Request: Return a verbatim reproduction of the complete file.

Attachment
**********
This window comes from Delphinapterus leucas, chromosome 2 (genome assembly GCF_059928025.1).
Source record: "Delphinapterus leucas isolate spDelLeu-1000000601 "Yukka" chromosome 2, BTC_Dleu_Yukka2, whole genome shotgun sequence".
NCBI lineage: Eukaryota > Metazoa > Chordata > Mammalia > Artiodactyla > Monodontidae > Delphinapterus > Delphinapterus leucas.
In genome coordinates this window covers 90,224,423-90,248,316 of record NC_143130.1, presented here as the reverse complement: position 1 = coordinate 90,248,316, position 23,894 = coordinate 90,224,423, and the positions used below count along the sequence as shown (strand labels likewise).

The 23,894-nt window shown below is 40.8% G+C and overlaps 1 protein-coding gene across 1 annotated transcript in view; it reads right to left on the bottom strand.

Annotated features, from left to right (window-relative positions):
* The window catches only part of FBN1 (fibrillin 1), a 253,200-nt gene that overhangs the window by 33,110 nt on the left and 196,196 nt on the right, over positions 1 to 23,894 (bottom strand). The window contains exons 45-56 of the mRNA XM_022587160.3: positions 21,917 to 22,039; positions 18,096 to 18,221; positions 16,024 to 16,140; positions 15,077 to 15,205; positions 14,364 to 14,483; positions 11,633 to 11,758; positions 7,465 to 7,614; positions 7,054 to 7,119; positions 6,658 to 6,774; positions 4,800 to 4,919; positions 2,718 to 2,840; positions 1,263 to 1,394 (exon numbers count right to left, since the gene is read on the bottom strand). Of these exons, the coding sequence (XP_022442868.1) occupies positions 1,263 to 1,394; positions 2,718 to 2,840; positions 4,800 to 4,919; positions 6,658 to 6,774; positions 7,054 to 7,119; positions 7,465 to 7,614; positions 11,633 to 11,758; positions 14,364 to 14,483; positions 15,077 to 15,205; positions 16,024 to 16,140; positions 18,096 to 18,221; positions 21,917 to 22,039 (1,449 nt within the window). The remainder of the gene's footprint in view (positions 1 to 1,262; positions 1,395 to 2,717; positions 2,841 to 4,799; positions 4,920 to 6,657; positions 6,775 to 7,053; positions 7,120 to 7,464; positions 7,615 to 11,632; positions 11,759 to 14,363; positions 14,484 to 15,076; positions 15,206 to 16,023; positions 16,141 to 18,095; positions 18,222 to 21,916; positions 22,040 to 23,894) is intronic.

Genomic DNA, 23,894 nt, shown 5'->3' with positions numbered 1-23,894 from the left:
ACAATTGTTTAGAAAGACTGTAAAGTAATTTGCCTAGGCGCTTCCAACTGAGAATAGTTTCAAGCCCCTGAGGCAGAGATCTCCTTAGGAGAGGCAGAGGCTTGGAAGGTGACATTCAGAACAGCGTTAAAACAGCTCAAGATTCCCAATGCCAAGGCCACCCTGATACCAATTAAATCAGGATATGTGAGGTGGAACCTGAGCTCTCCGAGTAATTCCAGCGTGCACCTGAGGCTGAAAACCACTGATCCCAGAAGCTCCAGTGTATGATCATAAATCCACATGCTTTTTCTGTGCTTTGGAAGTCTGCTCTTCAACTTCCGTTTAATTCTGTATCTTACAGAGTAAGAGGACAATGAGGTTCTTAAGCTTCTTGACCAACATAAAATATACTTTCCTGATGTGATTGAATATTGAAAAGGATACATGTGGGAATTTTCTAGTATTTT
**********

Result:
This window comes from Delphinapterus leucas, chromosome 2 (genome assembly GCF_059928025.1).
Source record: "Delphinapterus leucas isolate spDelLeu-1000000601 "Yukka" chromosome 2, BTC_Dleu_Yukka2, whole genome shotgun sequence".
NCBI lineage: Eukaryota > Metazoa > Chordata > Mammalia > Artiodactyla > Monodontidae > Delphinapterus > Delphinapterus leucas.
In genome coordinates this window covers 90,224,423-90,248,316 of record NC_143130.1, presented here as the reverse complement: position 1 = coordinate 90,248,316, position 23,894 = coordinate 90,224,423, and the positions used below count along the sequence as shown (strand labels likewise).

The 23,894-nt window shown below is 40.8% G+C and overlaps 1 protein-coding gene across 1 annotated transcript in view; it reads right to left on the bottom strand.

Annotated features, from left to right (window-relative positions):
* The window catches only part of FBN1 (fibrillin 1), a 253,200-nt gene that overhangs the window by 33,110 nt on the left and 196,196 nt on the right, over positions 1 to 23,894 (bottom strand). The window contains exons 45-56 of the mRNA XM_022587160.3: positions 21,917 to 22,039; positions 18,096 to 18,221; positions 16,024 to 16,140; positions 15,077 to 15,205; positions 14,364 to 14,483; positions 11,633 to 11,758; positions 7,465 to 7,614; positions 7,054 to 7,119; positions 6,658 to 6,774; positions 4,800 to 4,919; positions 2,718 to 2,840; positions 1,263 to 1,394 (exon numbers count right to left, since the gene is read on the bottom strand). Of these exons, the coding sequence (XP_022442868.1) occupies positions 1,263 to 1,394; positions 2,718 to 2,840; positions 4,800 to 4,919; positions 6,658 to 6,774; positions 7,054 to 7,119; positions 7,465 to 7,614; positions 11,633 to 11,758; positions 14,364 to 14,483; positions 15,077 to 15,205; positions 16,024 to 16,140; positions 18,096 to 18,221; positions 21,917 to 22,039 (1,449 nt within the window). The remainder of the gene's footprint in view (positions 1 to 1,262; positions 1,395 to 2,717; positions 2,841 to 4,799; positions 4,920 to 6,657; positions 6,775 to 7,053; positions 7,120 to 7,464; positions 7,615 to 11,632; positions 11,759 to 14,363; positions 14,484 to 15,076; positions 15,206 to 16,023; positions 16,141 to 18,095; positions 18,222 to 21,916; positions 22,040 to 23,894) is intronic.

Genomic DNA, 23,894 nt, shown 5'->3' with positions numbered 1-23,894 from the left:
ACAATTGTTTAGAAAGACTGTAAAGTAATTTGCCTAGGCGCTTCCAACTGAGAATAGTTTCAAGCCCCTGAGGCAGAGATCTCCTTAGGAGAGGCAGAGGCTTGGAAGGTGACATTCAGAACAGCGTTAAAACAGCTCAAGATTCCCAATGCCAAGGCCACCCTGATACCAATTAAATCAGGATATGTGAGGTGGAACCTGAGCTCTCCGAGTAATTCCAGCGTGCACCTGAGGCTGAAAACCACTGATCCCAGAAGCTCCAGTGTATGATCATAAATCCACATGCTTTTTCTGTGCTTTGGAAGTCTGCTCTTCAACTTCCGTTTAATTCTGTATCTTACAGAGTAAGAGGACAATGAGGTTCTTAAGCTTCTTGACCAACATAAAATATACTTTCCTGATGTGATTGAATATTGAAAAGGATACATGTGGGAATTTTCTAGTATTTT